'Distribution is lousy' warning
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PHYSICAL distribution in Britain is lousy and if the industry does not put its house in order the Government will step in and do the job.
Mr Nicholas Barber, managing director of Cory Distribution, gave this warning at a seminar organised by the South Eastern branch of the Institute of Grocery Distribution last week.
He told members : "In your particular company you may think you are good at your distribution. The fact remains that the proverbial Man from Mars would be horrified at some of the practices which go on."
These included the high rate of refusals; long queues at delivery points; the high unit cost of small drops; the lack of backhauls; and sheer inefficiency.
"The Man from Mars would not take long to spot most of these nonsenses," Mr Barber went on. And he would also see three other main problem areas.
These were the large amount of surplus capacity; an inflexible trade distribution pipeline; and the inherent contradiction in the way the two sides, manufacturers and retailers, thought about distribution.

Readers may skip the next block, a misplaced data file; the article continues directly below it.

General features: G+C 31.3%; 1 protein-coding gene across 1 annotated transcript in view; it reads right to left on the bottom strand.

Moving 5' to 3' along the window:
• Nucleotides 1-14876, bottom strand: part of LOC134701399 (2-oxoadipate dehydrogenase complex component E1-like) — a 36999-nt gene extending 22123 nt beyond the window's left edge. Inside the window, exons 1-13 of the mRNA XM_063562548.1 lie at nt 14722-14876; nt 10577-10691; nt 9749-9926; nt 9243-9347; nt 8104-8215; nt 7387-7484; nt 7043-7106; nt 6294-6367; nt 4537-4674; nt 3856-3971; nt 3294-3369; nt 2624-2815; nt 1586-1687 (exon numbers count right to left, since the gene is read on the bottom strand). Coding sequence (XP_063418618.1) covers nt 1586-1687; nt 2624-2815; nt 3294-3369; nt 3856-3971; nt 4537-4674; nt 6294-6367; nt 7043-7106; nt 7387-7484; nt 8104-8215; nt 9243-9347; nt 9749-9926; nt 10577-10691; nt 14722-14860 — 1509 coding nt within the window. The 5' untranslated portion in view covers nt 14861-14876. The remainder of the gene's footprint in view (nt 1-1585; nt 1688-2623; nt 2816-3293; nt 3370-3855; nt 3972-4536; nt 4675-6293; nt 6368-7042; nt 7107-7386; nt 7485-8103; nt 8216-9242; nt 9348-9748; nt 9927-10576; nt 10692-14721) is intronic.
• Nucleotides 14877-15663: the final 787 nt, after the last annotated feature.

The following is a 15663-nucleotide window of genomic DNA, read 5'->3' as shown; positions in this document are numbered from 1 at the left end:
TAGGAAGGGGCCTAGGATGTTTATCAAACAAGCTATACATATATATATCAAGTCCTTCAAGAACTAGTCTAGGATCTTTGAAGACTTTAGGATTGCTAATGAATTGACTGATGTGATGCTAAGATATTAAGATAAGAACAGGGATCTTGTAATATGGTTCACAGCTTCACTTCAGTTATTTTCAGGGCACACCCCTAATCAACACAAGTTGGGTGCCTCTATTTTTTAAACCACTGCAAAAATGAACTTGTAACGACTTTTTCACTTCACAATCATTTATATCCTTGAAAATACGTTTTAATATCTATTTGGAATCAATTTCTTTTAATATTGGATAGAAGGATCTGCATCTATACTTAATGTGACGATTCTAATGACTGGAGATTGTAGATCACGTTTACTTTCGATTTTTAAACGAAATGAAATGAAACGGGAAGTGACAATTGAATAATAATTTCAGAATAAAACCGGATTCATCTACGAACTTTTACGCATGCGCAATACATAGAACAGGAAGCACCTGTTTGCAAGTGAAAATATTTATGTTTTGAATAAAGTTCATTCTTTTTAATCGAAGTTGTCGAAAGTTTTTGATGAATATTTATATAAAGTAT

There was another thing that was not needed and that was Government interference. The fact was that society at large disliked lorries.
As consumers the customers wanted the best product as cheaply as possible but as pedestrians they wanted the lorry off the street.
"Yet we know that there really are too many lorries and that a more professional approach could meet the challenge of reducing them—for once the aims of the industry coincide with those of the Government.
Equally—make no mistake—if we don't put our house in order the Government will step in and do the job for us, no doubt in their usual heavy-handed manner.
In conclusion, Mr Barber said that there were no magic solutions. And Government help, technological miracles and investment in new capacity was also not needed.